Even in her choice of interim Chief Minister, she made clear that she had no No. 2 - that everyone without exception was in position because she had so decreed, and would lose that position at her will and without question. Hence, OPS never became her automatic replacement despite having been appointed acting Chief Minister by Jayalalithaa thrice over. Similarly, Sasikala was never anointed her successor and so her succession has been easily called to account.
In early December, Jayalalithaa was no more. The AIADMK, within the party and in the legislature, scrambled to deal with this situation. The simple route was the knee-jerk arrangement they put together: Sasikala as General Secretary of the party, and OPS as Chief Minister. It was a non-controversial set of decisions - except that it did not have Jayalalithaa's seal of approval.
It unravelled when Sasikala persuaded herself, or was so persuaded by her legal team, that were she to become Chief Minister, her chances of surviving the Supreme Court trial would be much enhanced. The very suddenness of the Supreme Court announcement that they would be rendering final judgement the following week, made it imperative for Sasikala, in her own eyes and in the assessment of her advisers, to believe it was Now or Never. The party fell in with her wishes as a kind of reflex action. Why then did that decision not hold beyond a day or two?
One has to go back to the origins of the Dravidian movement to really understand the volte face. The first expression of Dravidian political sentiment was the Justice Party that made dramatic inroads into the Tamil polity in the 1920s - but not enough to foil Rajaji of the Congress in the elections of 1937. Meanwhile, E.V. Ramasamy Naicker, "Periyar" (The Wise Elder) as he was reverentially called, had emerged as the most important voice of the Dravidian movement. His goal was the trifurcation of British India into Hindustan, Pakistan and Dravida Nadu. Dravida Nadu was conceived as covering virtually all of the Madras Presidency that stretched beyond Tamil Nadu to Malabar in north Kerala, and along the coast of the Bay of Bengal, through Andhra, all the way to Behrampore in Odisha. That goal was clearly articulated when Periyar welcomed Mohammed Ali Jinnah to Madras (Chennai) in April 1941 for the first annual session of the Muslim League following the adoption of the "Pakistan" resolution in Lahore the previous year.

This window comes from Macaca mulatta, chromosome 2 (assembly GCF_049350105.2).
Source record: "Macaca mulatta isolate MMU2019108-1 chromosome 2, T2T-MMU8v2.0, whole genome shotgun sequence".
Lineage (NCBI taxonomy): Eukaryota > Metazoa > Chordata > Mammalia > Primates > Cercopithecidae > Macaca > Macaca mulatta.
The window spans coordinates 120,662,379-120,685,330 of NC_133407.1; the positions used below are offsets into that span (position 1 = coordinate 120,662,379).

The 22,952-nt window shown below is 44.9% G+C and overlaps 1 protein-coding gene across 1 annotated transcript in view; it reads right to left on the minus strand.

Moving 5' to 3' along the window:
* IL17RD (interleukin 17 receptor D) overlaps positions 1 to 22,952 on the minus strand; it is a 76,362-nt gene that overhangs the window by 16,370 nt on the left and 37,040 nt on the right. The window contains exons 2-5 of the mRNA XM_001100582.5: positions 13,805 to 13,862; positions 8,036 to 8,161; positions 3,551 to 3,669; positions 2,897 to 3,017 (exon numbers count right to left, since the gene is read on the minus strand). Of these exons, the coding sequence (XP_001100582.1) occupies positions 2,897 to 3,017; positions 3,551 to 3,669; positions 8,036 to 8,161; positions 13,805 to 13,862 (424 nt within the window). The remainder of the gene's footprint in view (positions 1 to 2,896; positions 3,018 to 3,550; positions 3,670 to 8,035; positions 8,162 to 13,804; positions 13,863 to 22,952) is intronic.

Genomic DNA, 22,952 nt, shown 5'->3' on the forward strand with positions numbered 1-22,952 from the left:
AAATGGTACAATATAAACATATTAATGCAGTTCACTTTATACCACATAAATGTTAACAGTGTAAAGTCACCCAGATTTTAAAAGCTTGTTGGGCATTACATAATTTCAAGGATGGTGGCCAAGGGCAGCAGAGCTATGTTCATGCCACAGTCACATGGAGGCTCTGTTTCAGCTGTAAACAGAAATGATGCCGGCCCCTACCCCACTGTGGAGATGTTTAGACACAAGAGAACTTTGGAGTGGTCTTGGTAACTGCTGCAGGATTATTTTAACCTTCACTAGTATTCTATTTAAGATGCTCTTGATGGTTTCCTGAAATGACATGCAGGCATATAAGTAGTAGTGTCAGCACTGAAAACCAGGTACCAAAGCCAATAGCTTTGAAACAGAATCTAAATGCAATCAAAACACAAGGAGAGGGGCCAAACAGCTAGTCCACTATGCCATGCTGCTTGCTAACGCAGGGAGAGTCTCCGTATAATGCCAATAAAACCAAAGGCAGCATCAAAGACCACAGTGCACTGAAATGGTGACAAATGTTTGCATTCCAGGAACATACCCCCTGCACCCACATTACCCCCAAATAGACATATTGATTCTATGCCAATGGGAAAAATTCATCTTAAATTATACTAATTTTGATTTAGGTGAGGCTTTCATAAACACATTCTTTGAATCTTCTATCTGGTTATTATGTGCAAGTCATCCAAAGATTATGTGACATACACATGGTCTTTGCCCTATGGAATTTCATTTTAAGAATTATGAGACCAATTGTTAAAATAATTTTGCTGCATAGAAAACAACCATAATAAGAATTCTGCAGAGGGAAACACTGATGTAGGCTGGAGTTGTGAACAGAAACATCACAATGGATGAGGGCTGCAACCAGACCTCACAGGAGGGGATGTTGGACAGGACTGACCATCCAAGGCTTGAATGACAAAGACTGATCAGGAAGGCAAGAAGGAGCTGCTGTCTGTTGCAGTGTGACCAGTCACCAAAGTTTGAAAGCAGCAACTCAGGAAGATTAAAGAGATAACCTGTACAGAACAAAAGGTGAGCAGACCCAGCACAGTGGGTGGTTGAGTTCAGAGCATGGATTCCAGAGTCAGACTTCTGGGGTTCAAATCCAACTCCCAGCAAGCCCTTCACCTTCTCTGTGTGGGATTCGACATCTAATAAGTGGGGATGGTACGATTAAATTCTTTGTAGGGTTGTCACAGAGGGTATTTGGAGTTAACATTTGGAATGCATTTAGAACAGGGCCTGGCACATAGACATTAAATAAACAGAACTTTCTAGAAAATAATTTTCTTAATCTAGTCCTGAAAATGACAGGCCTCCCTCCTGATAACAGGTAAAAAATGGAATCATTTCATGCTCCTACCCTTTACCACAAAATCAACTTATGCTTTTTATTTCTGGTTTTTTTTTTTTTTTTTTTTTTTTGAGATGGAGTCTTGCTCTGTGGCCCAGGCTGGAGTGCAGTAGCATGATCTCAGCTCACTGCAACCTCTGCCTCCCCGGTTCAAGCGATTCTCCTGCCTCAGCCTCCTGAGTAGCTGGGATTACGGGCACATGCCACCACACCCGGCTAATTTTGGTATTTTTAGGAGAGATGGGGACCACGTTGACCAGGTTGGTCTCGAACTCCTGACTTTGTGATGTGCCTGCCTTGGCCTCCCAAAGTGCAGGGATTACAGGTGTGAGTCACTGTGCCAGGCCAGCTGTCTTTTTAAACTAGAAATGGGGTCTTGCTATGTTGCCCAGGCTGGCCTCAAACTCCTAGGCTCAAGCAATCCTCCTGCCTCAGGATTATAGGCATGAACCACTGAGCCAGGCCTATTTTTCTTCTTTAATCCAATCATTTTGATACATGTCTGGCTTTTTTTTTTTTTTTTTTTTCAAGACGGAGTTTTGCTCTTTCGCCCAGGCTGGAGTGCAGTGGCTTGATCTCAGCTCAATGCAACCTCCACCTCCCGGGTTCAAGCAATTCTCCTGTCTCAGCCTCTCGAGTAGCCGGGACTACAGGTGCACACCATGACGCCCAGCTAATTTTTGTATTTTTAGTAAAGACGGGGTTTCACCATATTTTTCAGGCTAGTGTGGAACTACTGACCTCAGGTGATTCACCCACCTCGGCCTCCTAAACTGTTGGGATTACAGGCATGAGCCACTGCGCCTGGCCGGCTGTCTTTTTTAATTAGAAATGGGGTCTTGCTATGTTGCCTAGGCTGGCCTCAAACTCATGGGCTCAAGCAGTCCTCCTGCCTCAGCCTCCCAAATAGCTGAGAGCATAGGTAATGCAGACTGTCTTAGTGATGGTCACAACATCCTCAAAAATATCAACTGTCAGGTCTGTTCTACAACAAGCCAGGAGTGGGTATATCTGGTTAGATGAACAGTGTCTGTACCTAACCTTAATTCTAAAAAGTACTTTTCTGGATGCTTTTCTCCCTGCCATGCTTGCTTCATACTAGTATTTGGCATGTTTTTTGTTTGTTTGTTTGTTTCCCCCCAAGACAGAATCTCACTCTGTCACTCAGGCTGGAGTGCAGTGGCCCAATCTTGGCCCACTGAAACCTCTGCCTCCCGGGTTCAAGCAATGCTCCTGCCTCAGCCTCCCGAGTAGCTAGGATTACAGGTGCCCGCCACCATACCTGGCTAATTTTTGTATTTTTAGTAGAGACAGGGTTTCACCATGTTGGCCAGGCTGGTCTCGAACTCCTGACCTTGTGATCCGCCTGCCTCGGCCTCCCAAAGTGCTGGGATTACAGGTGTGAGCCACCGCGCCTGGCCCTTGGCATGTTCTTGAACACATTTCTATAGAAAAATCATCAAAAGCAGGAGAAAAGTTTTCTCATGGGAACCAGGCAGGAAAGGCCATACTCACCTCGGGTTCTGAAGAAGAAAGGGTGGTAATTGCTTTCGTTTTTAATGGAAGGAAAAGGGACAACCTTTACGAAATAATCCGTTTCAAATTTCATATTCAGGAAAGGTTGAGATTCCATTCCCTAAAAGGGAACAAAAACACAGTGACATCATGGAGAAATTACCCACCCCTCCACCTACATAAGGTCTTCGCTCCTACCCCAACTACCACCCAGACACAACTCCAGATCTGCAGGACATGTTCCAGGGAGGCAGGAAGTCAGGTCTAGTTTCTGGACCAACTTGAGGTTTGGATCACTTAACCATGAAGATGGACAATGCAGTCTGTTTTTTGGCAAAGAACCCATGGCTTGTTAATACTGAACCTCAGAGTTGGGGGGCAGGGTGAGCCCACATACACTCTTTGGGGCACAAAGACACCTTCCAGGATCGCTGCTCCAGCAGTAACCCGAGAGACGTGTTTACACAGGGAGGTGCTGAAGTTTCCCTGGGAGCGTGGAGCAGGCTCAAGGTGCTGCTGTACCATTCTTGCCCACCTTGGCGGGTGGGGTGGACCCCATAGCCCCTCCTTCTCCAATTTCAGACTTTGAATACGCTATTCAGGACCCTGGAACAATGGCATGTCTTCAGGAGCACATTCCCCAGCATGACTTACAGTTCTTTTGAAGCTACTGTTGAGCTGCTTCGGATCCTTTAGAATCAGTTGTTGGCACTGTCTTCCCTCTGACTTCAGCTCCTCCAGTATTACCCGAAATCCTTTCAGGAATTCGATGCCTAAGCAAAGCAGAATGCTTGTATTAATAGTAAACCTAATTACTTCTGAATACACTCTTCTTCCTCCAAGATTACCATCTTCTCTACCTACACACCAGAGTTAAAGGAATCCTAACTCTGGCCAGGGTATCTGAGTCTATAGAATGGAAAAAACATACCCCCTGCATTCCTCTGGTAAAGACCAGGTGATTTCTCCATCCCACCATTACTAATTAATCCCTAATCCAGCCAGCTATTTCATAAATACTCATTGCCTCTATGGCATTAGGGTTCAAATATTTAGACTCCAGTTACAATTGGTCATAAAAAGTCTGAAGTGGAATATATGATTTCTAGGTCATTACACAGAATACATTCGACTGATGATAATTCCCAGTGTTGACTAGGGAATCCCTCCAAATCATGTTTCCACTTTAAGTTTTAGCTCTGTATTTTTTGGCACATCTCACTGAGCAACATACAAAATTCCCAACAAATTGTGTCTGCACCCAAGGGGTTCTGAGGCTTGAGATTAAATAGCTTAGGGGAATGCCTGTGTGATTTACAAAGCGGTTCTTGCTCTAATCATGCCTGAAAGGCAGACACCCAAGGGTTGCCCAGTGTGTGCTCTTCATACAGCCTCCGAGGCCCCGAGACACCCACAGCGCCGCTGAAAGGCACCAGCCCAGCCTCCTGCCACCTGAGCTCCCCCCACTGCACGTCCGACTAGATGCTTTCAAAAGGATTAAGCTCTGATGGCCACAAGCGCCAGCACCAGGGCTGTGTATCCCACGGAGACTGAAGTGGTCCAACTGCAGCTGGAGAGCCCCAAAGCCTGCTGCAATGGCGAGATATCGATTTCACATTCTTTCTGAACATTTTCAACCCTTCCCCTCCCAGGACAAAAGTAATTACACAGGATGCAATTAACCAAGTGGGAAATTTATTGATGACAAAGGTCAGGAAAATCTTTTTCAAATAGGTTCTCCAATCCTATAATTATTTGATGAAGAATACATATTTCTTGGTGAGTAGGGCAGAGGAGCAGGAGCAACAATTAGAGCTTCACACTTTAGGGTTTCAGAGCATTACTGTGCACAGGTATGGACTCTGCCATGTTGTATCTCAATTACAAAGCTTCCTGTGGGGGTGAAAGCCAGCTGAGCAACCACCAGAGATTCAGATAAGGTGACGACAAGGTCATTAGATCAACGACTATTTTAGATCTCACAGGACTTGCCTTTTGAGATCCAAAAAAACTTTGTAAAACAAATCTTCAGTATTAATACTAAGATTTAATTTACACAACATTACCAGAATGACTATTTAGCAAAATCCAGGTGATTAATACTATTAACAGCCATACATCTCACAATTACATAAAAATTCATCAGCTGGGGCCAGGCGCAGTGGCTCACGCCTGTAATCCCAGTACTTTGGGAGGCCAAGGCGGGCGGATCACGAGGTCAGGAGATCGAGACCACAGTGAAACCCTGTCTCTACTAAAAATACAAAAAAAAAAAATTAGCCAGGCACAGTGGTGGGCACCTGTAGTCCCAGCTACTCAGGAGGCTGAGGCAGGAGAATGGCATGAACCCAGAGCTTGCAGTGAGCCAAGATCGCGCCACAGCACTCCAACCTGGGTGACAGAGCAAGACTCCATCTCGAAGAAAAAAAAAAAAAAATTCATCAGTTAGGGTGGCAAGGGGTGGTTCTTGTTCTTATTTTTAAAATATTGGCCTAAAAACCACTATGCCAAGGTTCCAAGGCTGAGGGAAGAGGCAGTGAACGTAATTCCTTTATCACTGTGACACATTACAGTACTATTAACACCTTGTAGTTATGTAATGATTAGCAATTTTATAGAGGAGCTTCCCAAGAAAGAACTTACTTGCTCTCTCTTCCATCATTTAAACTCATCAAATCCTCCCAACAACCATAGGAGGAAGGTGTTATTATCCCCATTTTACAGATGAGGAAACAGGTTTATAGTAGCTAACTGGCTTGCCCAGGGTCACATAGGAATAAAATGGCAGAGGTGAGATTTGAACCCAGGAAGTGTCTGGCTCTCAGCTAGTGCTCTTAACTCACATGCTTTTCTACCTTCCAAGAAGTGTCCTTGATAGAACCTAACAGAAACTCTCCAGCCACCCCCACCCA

Pakistan happened but Dravida Nadu did not. Periyar's was a sweeping social reforms programme dedicated to ending Brahmin and priestly domination of Tamil society. It was a programme that went beyond politics and addressed itself to the roots of social issues. While Periyar had been something of an acolyte in his early youth, journeying all the way to Varanasi to steep himself in Hindu spiritual thought and religious ritual, his deep study of Vedic and other Hindu texts only served to create a profound aversion in his mind to anything that smacked of religion. Atheism and rationalism became the touch-stone of his philosophy and Dravidar Kazhagam (DK) cadres and leaders were pledged to denying God and His self-appointed agents on earth, the Brahmin community. The Dravida Nadu that he envisaged was a fierce assertion of the Aryan-Dravidian divide, as he saw it. Periyar believed in establishing a revolutionary new social order and prioritized the propagation of this ideology over the mere capture of political power... read more: